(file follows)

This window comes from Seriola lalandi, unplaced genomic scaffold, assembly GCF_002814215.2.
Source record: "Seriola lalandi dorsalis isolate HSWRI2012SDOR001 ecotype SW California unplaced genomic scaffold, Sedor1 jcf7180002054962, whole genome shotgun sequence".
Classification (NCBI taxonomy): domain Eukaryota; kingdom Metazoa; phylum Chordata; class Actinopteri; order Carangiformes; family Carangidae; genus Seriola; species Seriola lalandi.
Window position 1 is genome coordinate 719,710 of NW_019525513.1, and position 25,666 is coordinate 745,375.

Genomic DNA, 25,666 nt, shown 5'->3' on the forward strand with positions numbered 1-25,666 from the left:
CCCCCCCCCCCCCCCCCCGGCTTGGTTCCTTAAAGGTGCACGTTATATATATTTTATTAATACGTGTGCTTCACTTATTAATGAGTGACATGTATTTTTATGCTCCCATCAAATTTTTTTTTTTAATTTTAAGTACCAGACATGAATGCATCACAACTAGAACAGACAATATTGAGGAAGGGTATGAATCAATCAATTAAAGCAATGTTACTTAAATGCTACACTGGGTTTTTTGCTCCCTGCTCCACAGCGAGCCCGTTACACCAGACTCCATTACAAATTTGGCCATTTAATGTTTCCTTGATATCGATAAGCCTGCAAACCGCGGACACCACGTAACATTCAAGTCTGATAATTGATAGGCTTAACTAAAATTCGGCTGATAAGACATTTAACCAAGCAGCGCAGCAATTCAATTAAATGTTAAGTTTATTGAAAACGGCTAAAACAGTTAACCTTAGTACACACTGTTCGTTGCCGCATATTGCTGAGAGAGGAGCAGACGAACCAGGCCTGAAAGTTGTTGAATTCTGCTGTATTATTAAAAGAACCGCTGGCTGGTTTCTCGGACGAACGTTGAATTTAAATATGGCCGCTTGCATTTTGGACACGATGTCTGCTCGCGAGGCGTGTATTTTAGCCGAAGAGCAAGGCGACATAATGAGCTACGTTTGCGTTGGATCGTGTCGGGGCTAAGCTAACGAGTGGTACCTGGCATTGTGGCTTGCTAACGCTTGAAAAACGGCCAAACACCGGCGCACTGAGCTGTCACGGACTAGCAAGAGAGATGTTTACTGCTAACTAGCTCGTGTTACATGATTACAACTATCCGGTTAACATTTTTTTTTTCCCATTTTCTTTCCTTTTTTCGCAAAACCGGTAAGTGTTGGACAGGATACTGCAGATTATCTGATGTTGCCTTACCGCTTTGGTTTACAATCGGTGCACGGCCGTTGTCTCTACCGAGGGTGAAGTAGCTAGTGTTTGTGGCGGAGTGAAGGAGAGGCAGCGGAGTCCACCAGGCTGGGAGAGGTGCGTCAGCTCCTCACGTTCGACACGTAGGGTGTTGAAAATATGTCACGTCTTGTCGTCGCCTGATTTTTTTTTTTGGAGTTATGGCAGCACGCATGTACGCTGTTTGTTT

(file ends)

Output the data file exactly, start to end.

This window comes from Seriola lalandi, unplaced genomic scaffold, assembly GCF_002814215.2.
Source record: "Seriola lalandi dorsalis isolate HSWRI2012SDOR001 ecotype SW California unplaced genomic scaffold, Sedor1 jcf7180002054962, whole genome shotgun sequence".
Classification (NCBI taxonomy): domain Eukaryota; kingdom Metazoa; phylum Chordata; class Actinopteri; order Carangiformes; family Carangidae; genus Seriola; species Seriola lalandi.
Window position 1 is genome coordinate 719,710 of NW_019525513.1, and position 25,666 is coordinate 745,375.

Genomic DNA, 25,666 nt, shown 5'->3' on the forward strand with positions numbered 1-25,666 from the left:
CCCCCCCCCCCCCCCCCCGGCTTGGTTCCTTAAAGGTGCACGTTATATATATTTTATTAATACGTGTGCTTCACTTATTAATGAGTGACATGTATTTTTATGCTCCCATCAAATTTTTTTTTTTAATTTTAAGTACCAGACATGAATGCATCACAACTAGAACAGACAATATTGAGGAAGGGTATGAATCAATCAATTAAAGCAATGTTACTTAAATGCTACACTGGGTTTTTTGCTCCCTGCTCCACAGCGAGCCCGTTACACCAGACTCCATTACAAATTTGGCCATTTAATGTTTCCTTGATATCGATAAGCCTGCAAACCGCGGACACCACGTAACATTCAAGTCTGATAATTGATAGGCTTAACTAAAATTCGGCTGATAAGACATTTAACCAAGCAGCGCAGCAATTCAATTAAATGTTAAGTTTATTGAAAACGGCTAAAACAGTTAACCTTAGTACACACTGTTCGTTGCCGCATATTGCTGAGAGAGGAGCAGACGAACCAGGCCTGAAAGTTGTTGAATTCTGCTGTATTATTAAAAGAACCGCTGGCTGGTTTCTCGGACGAACGTTGAATTTAAATATGGCCGCTTGCATTTTGGACACGATGTCTGCTCGCGAGGCGTGTATTTTAGCCGAAGAGCAAGGCGACATAATGAGCTACGTTTGCGTTGGATCGTGTCGGGGCTAAGCTAACGAGTGGTACCTGGCATTGTGGCTTGCTAACGCTTGAAAAACGGCCAAACACCGGCGCACTGAGCTGTCACGGACTAGCAAGAGAGATGTTTACTGCTAACTAGCTCGTGTTACATGATTACAACTATCCGGTTAACATTTTTTTTTTCCCATTTTCTTTCCTTTTTTCGCAAAACCGGTAAGTGTTGGACAGGATACTGCAGATTATCTGATGTTGCCTTACCGCTTTGGTTTACAATCGGTGCACGGCCGTTGTCTCTACCGAGGGTGAAGTAGCTAGTGTTTGTGGCGGAGTGAAGGAGAGGCAGCGGAGTCCACCAGGCTGGGAGAGGTGCGTCAGCTCCTCACGTTCGACACGTAGGGTGTTGAAAATATGTCACGTCTTGTCGTCGCCTGATTTTTTTTTTTGGAGTTATGGCAGCACGCATGTACGCTGTTTGTTT